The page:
Health insurers are shifting expensive drugs into “tier 4” classification, resulting in a price spike for some patients, according to a New York Times report. The tier 4 system already exists in 86% of national Medicare health plans.
Private health insurers have reclassified a number of drug treatments for serious or chronic disorders, such as multiple sclerosis, rheumatoid arthritis, hemophilia, hepatitis C and some cancers, the Times reports. In the past, private insurers have typically reserved tier 4 classification for expensive “lifestyle” drugs, such as erectile dysfunction treatments, or biologics, such as HIV treatments.
In some cases, drugs previously available for a fixed co-payment are now requiring patients to pay an average rate of 36% of the total drug cost, according to a Kaiser Family Foundation survey.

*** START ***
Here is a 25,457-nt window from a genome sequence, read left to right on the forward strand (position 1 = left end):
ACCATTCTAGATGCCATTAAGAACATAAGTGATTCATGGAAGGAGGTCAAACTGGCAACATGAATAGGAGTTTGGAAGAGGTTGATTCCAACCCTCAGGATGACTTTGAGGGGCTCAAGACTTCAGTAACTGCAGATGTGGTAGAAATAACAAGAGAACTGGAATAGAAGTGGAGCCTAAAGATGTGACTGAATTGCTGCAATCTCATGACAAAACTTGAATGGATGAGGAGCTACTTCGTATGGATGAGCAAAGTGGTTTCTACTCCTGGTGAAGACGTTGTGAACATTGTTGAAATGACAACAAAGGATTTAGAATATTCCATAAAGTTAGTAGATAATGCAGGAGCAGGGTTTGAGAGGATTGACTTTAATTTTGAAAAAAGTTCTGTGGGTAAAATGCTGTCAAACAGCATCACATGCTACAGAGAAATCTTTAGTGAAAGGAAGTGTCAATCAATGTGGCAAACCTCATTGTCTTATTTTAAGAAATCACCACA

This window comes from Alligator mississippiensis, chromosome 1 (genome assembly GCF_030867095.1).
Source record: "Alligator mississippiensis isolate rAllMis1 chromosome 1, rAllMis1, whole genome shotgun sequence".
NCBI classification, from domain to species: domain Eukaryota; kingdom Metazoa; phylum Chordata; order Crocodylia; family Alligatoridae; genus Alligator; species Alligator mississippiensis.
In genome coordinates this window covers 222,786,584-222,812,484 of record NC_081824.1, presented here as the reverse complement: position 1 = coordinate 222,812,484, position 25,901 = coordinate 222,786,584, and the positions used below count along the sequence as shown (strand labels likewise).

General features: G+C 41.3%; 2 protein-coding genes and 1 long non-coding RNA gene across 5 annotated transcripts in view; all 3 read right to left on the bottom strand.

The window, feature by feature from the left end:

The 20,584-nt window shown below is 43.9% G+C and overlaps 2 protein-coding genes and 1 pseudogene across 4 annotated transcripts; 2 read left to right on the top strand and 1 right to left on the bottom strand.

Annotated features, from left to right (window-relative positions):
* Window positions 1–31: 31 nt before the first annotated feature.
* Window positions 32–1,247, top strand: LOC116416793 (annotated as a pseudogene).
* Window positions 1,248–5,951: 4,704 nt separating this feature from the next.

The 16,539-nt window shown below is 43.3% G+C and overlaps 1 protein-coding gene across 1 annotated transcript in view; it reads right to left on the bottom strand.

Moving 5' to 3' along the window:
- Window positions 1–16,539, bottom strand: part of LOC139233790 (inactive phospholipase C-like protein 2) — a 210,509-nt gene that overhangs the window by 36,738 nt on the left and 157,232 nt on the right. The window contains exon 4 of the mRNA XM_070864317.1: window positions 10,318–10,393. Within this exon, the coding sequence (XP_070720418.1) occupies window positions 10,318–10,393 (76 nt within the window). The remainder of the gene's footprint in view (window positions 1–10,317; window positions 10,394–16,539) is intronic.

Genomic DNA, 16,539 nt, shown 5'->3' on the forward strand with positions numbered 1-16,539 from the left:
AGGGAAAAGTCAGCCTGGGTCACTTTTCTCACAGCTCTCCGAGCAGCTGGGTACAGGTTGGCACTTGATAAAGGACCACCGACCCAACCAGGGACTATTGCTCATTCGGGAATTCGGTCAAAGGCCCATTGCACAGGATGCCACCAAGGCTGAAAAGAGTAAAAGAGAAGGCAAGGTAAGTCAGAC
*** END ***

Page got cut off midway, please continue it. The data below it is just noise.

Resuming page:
Given the expense of some drugs, a percentage of the total drug cost could mean hundreds of dollars for a single 30-day prescription – even when the medication was previously classified under a different tier, and a different payment structure.
Payment structure, or “cost-sharing,” for tier 4 drugs, varies between fixed co-payment and co-insurance rates. “Co-insurance” refers to payment in the form of a percentage of the total drug cost. In 2007, the average co-payment for tier 4 drugs was $71, while the average co-insurance rate was 36%, with the number of workers facing co-payments or co-insurance rates being roughly equal, according to the Kaiser survey.
Three out of four employees receiving health insurance coverage were enrolled in plans with tier 3 or tier 4 classifications, the survey said.